House Plan: How much is Michael Gove’s new strategy?
- Written by Anthony Rubin and Lucy Gilder
- BBC News
Settlement Minister Michael Gove gave a speech on Monday about the government’s plans to build houses in England.
But it wasn’t all new.
Converting shops into homes
Facilitating the conversion of stores into homes was part of Mr Goff’s plan to increase the availability of homes in cities.
However, the previous law – which was introduced in England in 2015 – meant that some properties could already be converted without planning permission.
The majority of real estate has been changed from offices to residences (8,359) and from agricultural buildings (591). Others changed from storage and industrial places.
The government is now planning to launch a new advisory on allowing commercial premises – such as a shop or takeaway – to be converted into residential accommodation.
However, former Prime Minister Boris Johnson announced similar plans in 2020. There was also a consultation on supporting housing handovers in 2021, which looked at creating new permitted development rights.
This will be in December 2024 – five years since the current parliament first convened. The pledge was originally made in the 2019 Conservative Manifesto – a set of promises made by political parties ahead of the election.
How is the government?
Between 2019 and 2022 (latest data available), an additional 687,390 homes were built in England.
This means – in order to meet the million target – more than 300,000 homes will have to be built in the next year and a half.
From 2021-2222, approximately 233,000 additional homes were built. This includes converted properties as well as new builds.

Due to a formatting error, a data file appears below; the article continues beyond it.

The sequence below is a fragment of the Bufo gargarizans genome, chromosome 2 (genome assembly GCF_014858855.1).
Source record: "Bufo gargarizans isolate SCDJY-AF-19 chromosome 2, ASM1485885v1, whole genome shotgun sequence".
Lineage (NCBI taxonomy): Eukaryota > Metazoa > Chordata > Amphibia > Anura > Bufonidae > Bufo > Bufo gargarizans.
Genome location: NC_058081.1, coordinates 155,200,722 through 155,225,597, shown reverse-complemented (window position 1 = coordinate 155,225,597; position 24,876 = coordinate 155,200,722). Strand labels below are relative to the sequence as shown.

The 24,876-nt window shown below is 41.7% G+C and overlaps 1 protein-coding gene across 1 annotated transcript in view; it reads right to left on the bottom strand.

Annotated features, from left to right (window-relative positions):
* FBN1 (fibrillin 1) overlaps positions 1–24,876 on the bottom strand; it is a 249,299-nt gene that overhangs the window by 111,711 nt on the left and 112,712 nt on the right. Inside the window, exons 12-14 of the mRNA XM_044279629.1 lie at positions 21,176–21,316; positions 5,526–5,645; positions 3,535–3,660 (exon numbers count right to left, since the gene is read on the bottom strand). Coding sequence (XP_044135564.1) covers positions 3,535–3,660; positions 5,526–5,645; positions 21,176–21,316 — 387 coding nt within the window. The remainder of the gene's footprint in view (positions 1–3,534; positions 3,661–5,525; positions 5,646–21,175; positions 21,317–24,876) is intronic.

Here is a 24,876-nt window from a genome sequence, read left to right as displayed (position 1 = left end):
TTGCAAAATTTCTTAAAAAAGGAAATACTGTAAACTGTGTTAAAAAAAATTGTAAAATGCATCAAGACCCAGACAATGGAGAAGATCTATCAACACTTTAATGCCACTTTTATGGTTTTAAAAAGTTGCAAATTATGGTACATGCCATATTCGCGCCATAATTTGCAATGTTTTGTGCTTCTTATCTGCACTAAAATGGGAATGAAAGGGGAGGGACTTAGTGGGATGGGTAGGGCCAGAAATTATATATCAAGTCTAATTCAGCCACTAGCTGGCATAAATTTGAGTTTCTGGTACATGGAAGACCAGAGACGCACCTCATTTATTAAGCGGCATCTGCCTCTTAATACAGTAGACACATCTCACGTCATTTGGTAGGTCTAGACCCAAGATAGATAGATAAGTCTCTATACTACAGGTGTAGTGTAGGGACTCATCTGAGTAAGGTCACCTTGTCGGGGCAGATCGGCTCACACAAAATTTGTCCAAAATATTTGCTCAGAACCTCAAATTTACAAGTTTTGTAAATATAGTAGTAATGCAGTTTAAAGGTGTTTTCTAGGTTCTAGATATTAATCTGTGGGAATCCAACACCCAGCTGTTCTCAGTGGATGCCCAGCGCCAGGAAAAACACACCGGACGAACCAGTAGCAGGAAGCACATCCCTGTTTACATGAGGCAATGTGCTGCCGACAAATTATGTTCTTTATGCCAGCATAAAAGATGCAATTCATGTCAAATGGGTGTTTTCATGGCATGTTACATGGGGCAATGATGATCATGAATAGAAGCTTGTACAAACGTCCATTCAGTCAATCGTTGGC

The government also has a second target – to build 300,000 homes annually by the mid-2020s. However, this was not met.
Set up the office for the location
Another of Mr Goff’s proposals was creating an “office of place”.
Described as a ‘new body’, the office will ensure that the residences are designed to a high standard. It will also give local communities a say in how they view new developments.
The government press release said the venue office “will open today”.
However, this may come as a surprise to former Housing Secretary Robert Jenrick, who gave a speech two years ago on July 20, 2021 launching Office for Place.
What has really changed is that the venue office has shifted from being a small team within Mr. Goff’s department to a legal body at arm’s length.
‘New’ funding of £24m
The government says the money will be used to speed up housing development and improve planning capacity.
But only half of the £24m is new funding. The government told the BBC that while £12m is new funding earmarked for the administration, the other half will come from its existing budget.
A great deal of Mr. Goff’s speech was thrown upon plans for large numbers of new homes and laboratories in Cambridge.
He announced the creation of the Cambridge Delivery Group to work out how to do this – although only £5m was set aside to get the business going.
These plans are new, although there was significant local opposition in newspaper reports prior to the announcement.
The government’s Leveling Up White paper released in February 2022 talked about how research funding would be concentrated in Oxford, Cambridge and the South East of England.
The same document also spoke of the city’s £500m deal with Greater Cambridge, investment in infrastructure, housing and skills.